DETROIT (NYTIMES) - By the time Rashida Tlaib was finished, not a dry eye remained in the room.
"I want people across the country to know that you don't need to sell out," Tlaib said early on Wednesday morning (Aug 8). "You don't have to change who you are to run for office - and that is what this country is about."
Tlaib is poised to become the first Muslim woman elected to Congress after she narrowly defeated Brenda Jones, Detroit's City Council president, in a Democratic primary race to succeed long-time Representative John Conyers Jr, a Democrat, in Michigan's 13th Congressional District.
She will run unopposed in November.
In a separate Democratic primary contest for a special election to serve the remaining months of Conyers' term, Jones prevailed over Tlaib on Wednesday afternoon, according to The Associated Press.
Tlaib, a former Michigan state legislator, Detroit native and daughter of Palestinian immigrants, was so cautious about celebrating her victory that she waited until every vote was counted - and long after The Associated Press had called the race in her favour - to begin her celebrations at almost 3am.
That meant the crowd had thinned significantly from the dozens who attended her earlier results watch party, but those who stayed until the early morning saw a special sight: a room of largely Arab-American immigrants emotionally celebrating an American democracy that has, in their view, been hostile to their existence and identity.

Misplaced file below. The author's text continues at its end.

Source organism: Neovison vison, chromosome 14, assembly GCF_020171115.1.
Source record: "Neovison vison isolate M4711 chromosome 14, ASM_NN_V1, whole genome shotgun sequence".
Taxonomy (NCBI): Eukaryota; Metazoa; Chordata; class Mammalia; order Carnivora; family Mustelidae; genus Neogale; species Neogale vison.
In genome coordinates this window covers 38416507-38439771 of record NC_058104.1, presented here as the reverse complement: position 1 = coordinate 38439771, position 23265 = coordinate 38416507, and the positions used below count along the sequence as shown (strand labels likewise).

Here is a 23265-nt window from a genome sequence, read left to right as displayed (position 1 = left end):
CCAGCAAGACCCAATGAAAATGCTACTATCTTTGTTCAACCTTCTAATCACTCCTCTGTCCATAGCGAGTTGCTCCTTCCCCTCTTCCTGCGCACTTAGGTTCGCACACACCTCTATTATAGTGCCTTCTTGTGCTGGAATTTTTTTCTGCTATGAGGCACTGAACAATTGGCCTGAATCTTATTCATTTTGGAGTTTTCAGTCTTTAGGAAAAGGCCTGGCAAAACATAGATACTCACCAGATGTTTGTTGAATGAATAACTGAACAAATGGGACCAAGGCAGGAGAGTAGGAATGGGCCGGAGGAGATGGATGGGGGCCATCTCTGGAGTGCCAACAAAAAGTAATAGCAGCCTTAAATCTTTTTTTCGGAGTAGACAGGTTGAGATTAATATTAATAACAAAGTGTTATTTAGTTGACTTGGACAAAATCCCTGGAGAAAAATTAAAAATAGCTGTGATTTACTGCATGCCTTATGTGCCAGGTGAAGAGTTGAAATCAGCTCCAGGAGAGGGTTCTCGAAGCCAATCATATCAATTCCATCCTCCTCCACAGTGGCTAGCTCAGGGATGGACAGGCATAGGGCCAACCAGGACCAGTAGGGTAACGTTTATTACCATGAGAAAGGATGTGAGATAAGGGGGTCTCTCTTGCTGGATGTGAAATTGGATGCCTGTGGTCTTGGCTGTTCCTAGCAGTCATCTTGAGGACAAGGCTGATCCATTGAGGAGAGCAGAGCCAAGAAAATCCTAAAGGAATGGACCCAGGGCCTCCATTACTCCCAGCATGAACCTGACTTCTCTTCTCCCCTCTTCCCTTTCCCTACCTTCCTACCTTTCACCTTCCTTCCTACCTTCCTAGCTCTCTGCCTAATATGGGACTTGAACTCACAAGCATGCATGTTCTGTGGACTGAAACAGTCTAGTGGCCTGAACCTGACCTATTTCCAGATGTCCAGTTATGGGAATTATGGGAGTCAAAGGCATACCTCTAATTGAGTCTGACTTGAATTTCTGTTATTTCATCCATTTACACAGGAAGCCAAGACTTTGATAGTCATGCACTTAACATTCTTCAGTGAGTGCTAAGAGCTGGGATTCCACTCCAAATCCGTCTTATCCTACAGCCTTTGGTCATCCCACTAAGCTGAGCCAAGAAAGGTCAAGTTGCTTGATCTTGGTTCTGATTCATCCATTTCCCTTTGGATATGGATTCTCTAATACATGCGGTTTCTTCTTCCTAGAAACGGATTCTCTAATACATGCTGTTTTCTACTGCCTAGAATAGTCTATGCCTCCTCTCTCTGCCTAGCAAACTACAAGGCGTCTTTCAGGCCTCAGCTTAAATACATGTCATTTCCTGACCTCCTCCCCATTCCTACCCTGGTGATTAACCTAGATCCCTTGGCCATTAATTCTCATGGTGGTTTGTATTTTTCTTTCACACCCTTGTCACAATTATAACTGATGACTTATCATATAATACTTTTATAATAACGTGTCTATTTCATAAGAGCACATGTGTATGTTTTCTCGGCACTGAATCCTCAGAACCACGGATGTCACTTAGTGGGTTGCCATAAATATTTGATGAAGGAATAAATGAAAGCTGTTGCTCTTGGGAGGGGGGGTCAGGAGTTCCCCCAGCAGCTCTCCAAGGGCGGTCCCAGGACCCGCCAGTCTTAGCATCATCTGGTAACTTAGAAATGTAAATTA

"A lot of my strength comes from being Palestinian," she said at one point.
Tlaib's mother draped her in the Palestinian flag as she spoke.
"I will fight back against every racist and oppressive structure that needs to be dismantled," Tlaib said. "You deserve better than what we have today with our president."
The eldest child of 14, Tlaib campaigns with a raw energy rarely seen by candidates across either party. More than any singular policy position, her calling card is the no-holds-barred way in which she has engaged voters from traditionally marginalised backgrounds - calling voter interactions her "comfort zone," where she feels most free to rail against "corporate PAC money" and the uselessness of traditional representatives.
"I'm going to push back against everything that's so un-American that's coming out of this administration," Tlaib promised the audience. "My grandmother told me never to let a bully tell me, "can I do this?" or "you can't do this."
Tlaib's win Wednesday rounded off what was a mixed evening for many Muslim voters in Detroit and Michigan.
Abdul El-Sayed - the former Detroit health director who was supported by Senator Bernie Sanders, and the insurgent New York congressional candidate Alexandria Ocasio-Cortez - lost heavily in the Democratic primary race for governor, which was won by the establishment favorite, Gretchen Whitmer.
More than 90 Muslims - mostly Democrats - have entered races for local, state or national public office, according to Jetpac, a nonprofit that advocates civic engagement across the country.
With Tlaib, the group has now notched its most high-profile victory, which comes complete with a stunning visual: sending a Muslim woman who in 2016 heckled Donald Trump during a speech in Detroit to the floor of the House of Representatives.
"I won!" Tlaib exclaimed at one point, seemingly in disbelief. She soon, however, corrected herself.
"We won," she said.